Letter to Editor
Criticism of Congressional Initiatives on Palestinians
As the father of a young woman who was murdered by Palestinian Arab terrorists, I am deeply offended by the suggestion made by Thomas Smerling of the "Israel Policy Forum," quoted in a recent Jewish Telegraphic Agency report (Congress' initiatives on Palestinians spur Jewish support - and criticism, Matthew Dorf, June 15), that Congressional legislation concerning American victims of Arab terrorism is part of some sinister plot against the Mideast peace process.
No one ever called me - or, as far as I can tell, any other parent of a victim of Arab terrorism - to discuss the legislation before the motives of those who support the bill were unfairly impugned.
Your readers should know that the Senate legislation (S. 1199) has been introduced by Senators John Ashcroft (R-MO), Charles Schumer (D-NY), Jon Kyl (R-AZ), Arlen Specter (R-PA), Richard Shelby (R-AL), Peter Fitzgerald (R-IL), and Conrad Burns (R-MT). In the House of Representatives, the bill (HR. 2172) is sponsored by the chairman of the House International Relations Committee, U.S. Representative Ben Gilman, and Reps. Rob Andrews (D-NJ), Matt Salmon (R-AZ), Jim Saxton (R-NJ), Michael Forbes (R-NY), and James McGovern (D-MA). These legislators deserve the praise of every American for their bipartisan effort on behalf of justice for American victims of terrorism.
During the nightmarish four years since my daughter Alisa was killed, my family and I have constantly been frustrated and disappointed at the difficulty of finding out the most basic information about the status of the investigations into Alisa's death. This legislation will help rectify the problem by requiring the State Department to provide congress with regular, detailed reports that will include: updates on the investigations; information on which of the killers are walking free in PA territory and which of them are serving in the PA police force; an explanation of the U.S. position on offering rewards for the capture of Palestinian Arab killers of Americans (as of this writing, no such rewards have been offered), and updates on U.S. efforts to obtain, from the PLO, compensation for families of American victims of Palestinian Arab terrorism.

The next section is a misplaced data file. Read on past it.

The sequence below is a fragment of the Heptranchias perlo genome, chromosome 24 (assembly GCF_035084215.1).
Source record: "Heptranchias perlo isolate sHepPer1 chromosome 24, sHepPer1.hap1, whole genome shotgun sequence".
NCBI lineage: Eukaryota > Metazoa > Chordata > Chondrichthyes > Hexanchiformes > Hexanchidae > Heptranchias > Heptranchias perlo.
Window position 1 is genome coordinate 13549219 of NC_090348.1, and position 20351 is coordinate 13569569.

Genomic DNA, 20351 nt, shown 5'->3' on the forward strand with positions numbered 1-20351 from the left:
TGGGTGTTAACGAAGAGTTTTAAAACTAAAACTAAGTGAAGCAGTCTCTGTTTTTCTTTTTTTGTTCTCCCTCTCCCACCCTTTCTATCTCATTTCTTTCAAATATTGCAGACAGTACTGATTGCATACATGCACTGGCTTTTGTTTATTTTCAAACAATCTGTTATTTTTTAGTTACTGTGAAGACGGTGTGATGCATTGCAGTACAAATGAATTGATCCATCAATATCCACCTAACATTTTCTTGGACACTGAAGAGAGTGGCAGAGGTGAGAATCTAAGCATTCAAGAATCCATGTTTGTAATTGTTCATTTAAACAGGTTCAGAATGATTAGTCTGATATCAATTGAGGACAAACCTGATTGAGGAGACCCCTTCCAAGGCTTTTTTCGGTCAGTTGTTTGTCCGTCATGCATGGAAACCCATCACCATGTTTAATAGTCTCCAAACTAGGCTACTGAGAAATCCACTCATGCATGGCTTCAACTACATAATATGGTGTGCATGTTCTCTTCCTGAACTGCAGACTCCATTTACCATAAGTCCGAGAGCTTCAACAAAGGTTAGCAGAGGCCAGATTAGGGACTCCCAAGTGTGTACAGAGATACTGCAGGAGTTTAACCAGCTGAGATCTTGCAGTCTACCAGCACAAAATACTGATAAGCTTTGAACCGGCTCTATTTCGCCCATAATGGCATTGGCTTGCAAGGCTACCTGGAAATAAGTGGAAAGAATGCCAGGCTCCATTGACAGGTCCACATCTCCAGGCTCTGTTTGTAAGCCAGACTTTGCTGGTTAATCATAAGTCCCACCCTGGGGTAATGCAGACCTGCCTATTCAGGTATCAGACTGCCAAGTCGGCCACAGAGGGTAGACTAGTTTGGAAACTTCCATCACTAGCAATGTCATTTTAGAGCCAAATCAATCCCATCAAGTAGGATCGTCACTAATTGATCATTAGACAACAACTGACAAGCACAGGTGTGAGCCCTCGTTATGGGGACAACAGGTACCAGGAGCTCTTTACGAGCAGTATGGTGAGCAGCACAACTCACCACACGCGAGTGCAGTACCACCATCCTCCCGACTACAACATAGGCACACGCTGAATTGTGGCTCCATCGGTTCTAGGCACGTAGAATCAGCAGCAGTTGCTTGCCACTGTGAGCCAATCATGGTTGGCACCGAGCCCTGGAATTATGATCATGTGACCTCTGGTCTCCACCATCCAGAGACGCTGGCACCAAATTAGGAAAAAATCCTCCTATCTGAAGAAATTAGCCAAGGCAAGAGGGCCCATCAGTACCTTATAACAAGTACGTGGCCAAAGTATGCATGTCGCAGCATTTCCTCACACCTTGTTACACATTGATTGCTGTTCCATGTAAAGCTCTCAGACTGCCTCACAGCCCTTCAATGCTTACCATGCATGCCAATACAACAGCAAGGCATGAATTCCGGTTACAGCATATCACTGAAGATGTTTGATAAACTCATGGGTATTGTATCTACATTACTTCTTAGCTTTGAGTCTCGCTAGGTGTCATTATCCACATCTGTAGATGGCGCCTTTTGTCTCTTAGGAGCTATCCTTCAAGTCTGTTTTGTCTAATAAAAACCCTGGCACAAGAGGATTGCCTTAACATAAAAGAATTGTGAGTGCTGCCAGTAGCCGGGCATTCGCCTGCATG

Will it harm the peace process for Congress, or my family and I, to have this information? Of course it will not. I resent the use of the scare tactic of trying to frighten the public into thinking that peace will somehow be harmed if Congress or the families of the victims are given the information that we are morally entitled to receive.
I find it encouraging that one of the leading Jewish newspapers in the US, the Philadelphia Jewish Exponent, has strongly endorsed the bill, arguing that "The peace process can only be strengthened by a move toward justice." The Exponent is right. Justice and peace are intertwined. Shame on those who try to sacrifice justice in the name of peace, for how can there ever by a genuine or durable peace unless justice is served?
Stephen M. Flatow
Jersey City, NJ
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